In order to truly actualize incorruptibility within human nature, there must be a person who is incorruptible already, and thereby actualizes this divine power within human nature. Anyone who lacks actual incorruptibility will not have the power to use human nature perfectly, thereby uniting it to incorruptibility. Thus, a divine Person is needed in order to give human nature a stable participation in God’s incorruptibility. This person must live each stage of human development—birth, life, death—to unite all of human nature to God. And in order to complete this process and make human nature predestined to move towards a final state of incorruptibility of soul and body, He must inaugurate a fourth stage of human life: resurrection….  So even if the fall had never happened, an Incarnation of the Word was needed. Otherwise, human nature would not have been recapitulated by an incorruptible Person who would unite it to God. And without this, there would always be the possibility of a fall into corruption.”

How are these views supposedly different than those of Western ChristendomAccording to some of the Eastern Orthodox persons I have spoken with, “Westerners say ‘yes’, man is naturally immortal, at least his soul is… The soul does not obtain eternality (more technically averternality) through the Resurrection [as it does in Eastern Orthodoxy], but like the angels, is, in its very creation, rooted in God’s eternality.”  Further, one EO said to me “Adam was created neither immortal nor mortal, but with the potential of becoming immortal; that, because of separating from God, Adam became mortal and that mortality is transmitted to his descendants.”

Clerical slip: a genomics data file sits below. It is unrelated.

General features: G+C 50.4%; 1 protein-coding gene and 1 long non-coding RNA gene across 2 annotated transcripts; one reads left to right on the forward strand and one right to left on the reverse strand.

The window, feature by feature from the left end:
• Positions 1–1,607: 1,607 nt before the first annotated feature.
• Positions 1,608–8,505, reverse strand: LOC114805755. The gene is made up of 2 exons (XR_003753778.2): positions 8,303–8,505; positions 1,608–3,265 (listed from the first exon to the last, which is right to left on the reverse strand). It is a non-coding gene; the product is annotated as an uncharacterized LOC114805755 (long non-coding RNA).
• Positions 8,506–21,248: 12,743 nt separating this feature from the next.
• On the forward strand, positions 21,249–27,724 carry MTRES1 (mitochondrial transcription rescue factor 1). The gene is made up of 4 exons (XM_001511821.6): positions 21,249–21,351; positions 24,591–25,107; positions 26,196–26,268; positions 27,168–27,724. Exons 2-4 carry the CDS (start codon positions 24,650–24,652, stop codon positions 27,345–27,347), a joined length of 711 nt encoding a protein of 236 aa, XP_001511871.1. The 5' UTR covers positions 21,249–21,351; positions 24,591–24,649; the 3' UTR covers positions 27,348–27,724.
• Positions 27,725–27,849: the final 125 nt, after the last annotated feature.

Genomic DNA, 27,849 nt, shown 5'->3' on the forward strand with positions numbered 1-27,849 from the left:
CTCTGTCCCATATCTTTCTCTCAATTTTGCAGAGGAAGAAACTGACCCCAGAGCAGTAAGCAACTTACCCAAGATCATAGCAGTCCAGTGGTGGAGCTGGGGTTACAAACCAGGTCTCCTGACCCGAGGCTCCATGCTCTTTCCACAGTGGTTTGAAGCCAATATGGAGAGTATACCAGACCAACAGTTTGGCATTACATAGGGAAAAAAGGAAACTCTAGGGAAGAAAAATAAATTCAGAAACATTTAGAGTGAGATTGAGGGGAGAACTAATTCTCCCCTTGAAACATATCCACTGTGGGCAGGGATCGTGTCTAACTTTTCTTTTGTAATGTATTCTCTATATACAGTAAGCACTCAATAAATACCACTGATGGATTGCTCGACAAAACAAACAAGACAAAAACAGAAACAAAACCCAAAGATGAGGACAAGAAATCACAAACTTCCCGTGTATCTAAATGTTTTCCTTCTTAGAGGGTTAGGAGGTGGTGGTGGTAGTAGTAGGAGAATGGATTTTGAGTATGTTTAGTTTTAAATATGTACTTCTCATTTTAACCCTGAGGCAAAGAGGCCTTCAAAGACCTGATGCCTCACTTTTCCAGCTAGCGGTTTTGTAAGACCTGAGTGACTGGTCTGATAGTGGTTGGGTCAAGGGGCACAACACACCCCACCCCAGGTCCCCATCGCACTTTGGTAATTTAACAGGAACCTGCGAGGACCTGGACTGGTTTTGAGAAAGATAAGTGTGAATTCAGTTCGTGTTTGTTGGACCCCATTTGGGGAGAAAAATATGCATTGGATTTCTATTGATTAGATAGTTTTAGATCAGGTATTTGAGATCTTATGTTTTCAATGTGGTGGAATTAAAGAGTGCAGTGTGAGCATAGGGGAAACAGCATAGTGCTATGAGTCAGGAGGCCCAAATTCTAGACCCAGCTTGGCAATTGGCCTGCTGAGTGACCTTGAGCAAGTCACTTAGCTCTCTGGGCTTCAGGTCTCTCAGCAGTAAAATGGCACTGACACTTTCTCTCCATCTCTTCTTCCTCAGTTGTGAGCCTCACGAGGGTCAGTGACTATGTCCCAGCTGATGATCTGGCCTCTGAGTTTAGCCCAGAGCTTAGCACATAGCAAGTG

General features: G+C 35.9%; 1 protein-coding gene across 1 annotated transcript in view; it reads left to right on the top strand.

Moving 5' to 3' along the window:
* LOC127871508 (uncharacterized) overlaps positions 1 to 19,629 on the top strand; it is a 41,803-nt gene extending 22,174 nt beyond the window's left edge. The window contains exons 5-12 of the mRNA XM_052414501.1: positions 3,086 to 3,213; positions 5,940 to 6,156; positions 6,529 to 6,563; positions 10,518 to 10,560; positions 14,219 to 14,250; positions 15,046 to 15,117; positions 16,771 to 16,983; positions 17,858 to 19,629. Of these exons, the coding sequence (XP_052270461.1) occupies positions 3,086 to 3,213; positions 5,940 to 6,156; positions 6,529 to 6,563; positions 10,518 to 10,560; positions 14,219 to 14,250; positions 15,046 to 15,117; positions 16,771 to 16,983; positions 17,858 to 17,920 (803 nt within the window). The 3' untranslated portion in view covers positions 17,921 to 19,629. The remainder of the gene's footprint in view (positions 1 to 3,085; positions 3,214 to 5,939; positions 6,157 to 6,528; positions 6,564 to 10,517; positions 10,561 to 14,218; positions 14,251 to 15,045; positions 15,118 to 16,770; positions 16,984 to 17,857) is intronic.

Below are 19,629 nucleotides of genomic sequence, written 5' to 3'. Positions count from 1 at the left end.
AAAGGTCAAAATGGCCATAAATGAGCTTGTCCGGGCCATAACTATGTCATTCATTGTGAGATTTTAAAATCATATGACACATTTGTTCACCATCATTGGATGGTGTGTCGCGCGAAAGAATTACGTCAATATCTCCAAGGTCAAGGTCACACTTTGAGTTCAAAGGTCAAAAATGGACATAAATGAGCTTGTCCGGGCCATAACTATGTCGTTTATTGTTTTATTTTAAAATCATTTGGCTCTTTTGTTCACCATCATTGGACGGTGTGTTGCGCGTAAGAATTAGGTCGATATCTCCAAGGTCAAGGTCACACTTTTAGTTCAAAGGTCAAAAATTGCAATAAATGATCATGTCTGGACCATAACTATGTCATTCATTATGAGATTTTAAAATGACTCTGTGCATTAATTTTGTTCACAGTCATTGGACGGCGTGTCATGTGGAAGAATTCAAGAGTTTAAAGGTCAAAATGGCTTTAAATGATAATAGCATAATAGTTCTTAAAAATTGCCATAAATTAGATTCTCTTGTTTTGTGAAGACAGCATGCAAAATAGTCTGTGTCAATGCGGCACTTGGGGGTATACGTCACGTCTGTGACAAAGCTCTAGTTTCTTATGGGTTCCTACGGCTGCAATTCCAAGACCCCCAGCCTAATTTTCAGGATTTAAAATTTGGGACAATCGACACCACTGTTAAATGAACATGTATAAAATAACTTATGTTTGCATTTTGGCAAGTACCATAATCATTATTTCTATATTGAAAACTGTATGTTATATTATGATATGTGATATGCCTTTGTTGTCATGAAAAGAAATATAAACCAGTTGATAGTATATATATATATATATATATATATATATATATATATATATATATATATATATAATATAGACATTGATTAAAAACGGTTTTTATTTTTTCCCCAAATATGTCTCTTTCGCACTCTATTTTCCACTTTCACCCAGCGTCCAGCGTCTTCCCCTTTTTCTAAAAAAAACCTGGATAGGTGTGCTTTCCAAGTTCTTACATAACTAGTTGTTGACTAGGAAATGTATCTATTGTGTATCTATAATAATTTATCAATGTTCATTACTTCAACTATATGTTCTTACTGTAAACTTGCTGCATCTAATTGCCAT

From our standpoint as Western Christians of the Lutheran variety, I certainly think we also should question this notion of souls being eternal by nature.   That said, I am at a loss to understand how death – which is a curse, an enemy, and not a part of the original plan – can be conceived of as a “stage of human development”.  And if the fall had never happened (yes, I am playing “what if”), why would a resurrection, a “fourth stage of human life”, been needed?  Would this be “resurrection” in a different sense?  In any case, I am sure that many pious Lutherans believe that Jesus Christ would have become incarnate even if the fall had not occurred (this is interesting fodder to ponder!).  However, I do not see why this absolutely needed to occur either for God to truly show His love for us or for us to be able to depend on Him fully – if some would insist on this.  In sum, I think this belief is a very pious and comforting one, and perhaps I should have no problem with anyone being confident of these views.  However, I think that problems would arise for myself and others if these views were imposed on other Christians as being necessary for salvation.  We do uphold St. Gregory of Nazianzus’ dictum that what was not assumed, was not redeemed”, but, as can be seen from above, do not see things in quite the same way here.